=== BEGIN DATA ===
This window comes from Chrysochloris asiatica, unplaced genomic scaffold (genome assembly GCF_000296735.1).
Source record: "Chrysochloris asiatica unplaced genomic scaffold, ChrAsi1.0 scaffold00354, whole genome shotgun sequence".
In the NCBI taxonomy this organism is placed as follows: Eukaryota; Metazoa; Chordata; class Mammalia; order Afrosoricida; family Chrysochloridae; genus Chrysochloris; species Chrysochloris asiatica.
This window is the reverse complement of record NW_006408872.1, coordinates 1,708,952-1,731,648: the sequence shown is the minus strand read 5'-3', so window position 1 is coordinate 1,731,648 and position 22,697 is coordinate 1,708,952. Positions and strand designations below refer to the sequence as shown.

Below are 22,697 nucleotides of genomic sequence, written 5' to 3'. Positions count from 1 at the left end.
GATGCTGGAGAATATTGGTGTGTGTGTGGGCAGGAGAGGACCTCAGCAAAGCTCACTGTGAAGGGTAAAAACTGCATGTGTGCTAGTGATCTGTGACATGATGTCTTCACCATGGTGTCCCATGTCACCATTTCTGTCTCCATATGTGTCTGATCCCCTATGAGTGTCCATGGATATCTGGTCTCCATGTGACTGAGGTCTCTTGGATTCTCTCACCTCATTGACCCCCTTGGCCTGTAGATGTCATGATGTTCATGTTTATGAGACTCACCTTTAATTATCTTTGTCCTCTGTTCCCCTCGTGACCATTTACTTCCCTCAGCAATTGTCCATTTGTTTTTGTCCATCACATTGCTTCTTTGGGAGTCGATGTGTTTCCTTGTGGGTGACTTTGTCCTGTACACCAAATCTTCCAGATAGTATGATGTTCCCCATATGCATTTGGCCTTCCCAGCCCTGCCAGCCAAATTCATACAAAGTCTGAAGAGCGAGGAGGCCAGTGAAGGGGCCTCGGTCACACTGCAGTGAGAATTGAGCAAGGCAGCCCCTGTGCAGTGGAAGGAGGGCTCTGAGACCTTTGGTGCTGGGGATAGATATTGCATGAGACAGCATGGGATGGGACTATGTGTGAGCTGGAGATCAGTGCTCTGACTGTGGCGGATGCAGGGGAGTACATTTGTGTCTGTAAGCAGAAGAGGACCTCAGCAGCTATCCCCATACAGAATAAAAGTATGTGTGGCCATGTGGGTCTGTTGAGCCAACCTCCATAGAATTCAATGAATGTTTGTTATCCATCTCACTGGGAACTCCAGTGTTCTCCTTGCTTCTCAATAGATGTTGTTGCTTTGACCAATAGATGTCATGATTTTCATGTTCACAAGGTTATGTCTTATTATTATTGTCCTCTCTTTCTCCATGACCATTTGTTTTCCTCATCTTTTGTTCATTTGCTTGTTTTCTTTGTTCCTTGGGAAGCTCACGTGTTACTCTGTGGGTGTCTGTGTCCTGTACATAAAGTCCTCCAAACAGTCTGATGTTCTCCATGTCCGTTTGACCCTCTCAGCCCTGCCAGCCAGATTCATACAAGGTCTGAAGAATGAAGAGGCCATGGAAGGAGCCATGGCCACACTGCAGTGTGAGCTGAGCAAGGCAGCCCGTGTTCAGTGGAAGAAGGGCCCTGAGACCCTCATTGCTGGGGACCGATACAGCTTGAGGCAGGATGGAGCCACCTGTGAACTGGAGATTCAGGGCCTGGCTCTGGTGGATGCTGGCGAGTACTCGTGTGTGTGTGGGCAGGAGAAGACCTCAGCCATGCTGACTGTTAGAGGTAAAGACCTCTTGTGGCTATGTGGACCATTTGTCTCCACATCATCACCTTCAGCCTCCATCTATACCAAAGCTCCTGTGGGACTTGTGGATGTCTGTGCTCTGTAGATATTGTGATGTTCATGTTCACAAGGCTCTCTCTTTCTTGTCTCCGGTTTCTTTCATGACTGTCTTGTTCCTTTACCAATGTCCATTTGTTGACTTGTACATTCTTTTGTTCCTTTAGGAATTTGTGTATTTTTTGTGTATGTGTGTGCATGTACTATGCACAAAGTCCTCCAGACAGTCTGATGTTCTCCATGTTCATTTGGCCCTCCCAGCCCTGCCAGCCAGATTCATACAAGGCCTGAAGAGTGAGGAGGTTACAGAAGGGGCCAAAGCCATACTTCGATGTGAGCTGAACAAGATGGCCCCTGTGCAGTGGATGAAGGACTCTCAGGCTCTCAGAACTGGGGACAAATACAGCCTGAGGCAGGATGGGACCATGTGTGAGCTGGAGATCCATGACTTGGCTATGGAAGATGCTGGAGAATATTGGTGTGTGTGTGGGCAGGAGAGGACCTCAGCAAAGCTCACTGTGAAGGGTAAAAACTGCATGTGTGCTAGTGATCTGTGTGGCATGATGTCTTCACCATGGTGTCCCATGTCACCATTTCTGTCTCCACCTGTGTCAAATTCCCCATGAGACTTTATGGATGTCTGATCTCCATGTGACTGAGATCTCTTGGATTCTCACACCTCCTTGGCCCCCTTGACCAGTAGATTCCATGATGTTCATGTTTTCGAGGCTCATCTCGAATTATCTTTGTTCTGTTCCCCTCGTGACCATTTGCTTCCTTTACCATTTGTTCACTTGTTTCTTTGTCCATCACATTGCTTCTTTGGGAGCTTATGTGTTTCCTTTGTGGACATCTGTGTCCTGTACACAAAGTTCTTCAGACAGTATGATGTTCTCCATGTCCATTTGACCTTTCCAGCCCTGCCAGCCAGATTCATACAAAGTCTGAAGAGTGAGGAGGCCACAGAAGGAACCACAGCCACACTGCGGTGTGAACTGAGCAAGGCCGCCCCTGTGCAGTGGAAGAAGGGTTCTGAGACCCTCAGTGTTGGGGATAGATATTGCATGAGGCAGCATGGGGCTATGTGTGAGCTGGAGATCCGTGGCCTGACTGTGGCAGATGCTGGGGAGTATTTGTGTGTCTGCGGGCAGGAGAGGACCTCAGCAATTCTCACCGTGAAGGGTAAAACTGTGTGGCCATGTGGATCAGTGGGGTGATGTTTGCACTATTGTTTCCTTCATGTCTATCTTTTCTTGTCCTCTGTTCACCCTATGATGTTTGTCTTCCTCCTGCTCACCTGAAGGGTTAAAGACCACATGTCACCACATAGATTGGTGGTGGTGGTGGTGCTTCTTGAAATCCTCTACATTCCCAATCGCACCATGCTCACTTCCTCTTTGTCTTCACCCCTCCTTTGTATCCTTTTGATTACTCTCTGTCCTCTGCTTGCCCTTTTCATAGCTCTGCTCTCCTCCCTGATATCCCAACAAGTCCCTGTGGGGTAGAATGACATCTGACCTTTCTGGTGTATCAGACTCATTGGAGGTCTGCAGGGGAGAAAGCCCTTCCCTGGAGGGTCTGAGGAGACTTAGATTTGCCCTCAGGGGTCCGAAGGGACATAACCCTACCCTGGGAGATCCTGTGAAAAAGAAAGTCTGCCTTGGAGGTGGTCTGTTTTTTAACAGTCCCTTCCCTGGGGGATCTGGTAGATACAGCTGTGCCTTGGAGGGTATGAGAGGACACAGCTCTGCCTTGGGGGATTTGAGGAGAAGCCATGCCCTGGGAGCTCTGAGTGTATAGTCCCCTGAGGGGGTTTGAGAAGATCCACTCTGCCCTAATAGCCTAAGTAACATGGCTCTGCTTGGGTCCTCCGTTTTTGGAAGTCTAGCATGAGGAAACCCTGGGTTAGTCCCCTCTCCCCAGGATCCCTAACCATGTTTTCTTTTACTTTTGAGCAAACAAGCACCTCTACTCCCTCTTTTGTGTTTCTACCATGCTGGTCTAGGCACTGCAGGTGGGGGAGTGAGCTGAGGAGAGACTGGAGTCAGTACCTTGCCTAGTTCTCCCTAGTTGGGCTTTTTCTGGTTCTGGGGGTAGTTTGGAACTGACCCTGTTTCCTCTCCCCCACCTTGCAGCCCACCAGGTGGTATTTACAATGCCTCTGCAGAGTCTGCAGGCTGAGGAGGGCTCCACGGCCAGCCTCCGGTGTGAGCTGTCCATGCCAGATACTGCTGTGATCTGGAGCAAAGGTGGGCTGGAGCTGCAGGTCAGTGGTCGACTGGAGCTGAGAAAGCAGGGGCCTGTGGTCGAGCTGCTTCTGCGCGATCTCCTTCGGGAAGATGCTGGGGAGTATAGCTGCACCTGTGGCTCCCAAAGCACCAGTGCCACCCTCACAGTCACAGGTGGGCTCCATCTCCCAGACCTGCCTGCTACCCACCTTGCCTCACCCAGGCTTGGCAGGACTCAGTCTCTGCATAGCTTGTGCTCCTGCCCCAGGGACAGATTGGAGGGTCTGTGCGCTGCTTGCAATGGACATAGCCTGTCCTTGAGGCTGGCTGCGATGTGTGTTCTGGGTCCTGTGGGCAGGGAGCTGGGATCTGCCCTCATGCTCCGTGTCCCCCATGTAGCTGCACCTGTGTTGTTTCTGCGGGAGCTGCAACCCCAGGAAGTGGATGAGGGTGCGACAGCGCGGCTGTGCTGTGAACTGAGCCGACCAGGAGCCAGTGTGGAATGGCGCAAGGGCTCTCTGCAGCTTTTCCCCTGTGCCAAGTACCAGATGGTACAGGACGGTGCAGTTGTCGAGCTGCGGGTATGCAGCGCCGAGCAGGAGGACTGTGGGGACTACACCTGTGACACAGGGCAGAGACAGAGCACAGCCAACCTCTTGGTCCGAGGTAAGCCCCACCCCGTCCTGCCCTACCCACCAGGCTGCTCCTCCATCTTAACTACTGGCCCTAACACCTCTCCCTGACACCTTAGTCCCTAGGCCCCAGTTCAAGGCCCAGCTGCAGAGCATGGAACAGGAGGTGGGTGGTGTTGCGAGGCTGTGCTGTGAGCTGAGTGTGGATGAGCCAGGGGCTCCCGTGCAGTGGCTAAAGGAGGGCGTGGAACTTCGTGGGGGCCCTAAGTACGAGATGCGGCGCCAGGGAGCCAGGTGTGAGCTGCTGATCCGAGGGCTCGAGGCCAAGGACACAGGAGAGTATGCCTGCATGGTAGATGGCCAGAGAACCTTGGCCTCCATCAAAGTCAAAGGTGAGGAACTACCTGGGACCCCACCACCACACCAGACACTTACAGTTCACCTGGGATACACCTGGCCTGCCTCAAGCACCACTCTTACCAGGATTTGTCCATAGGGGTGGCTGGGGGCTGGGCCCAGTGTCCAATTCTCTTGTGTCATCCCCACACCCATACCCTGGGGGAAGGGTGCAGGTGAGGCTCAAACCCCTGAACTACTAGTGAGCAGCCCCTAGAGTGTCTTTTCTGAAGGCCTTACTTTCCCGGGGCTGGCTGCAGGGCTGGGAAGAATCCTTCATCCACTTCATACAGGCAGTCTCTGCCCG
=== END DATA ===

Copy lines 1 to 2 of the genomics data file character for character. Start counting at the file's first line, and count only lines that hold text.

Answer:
This window comes from Chrysochloris asiatica, unplaced genomic scaffold (genome assembly GCF_000296735.1).
Source record: "Chrysochloris asiatica unplaced genomic scaffold, ChrAsi1.0 scaffold00354, whole genome shotgun sequence".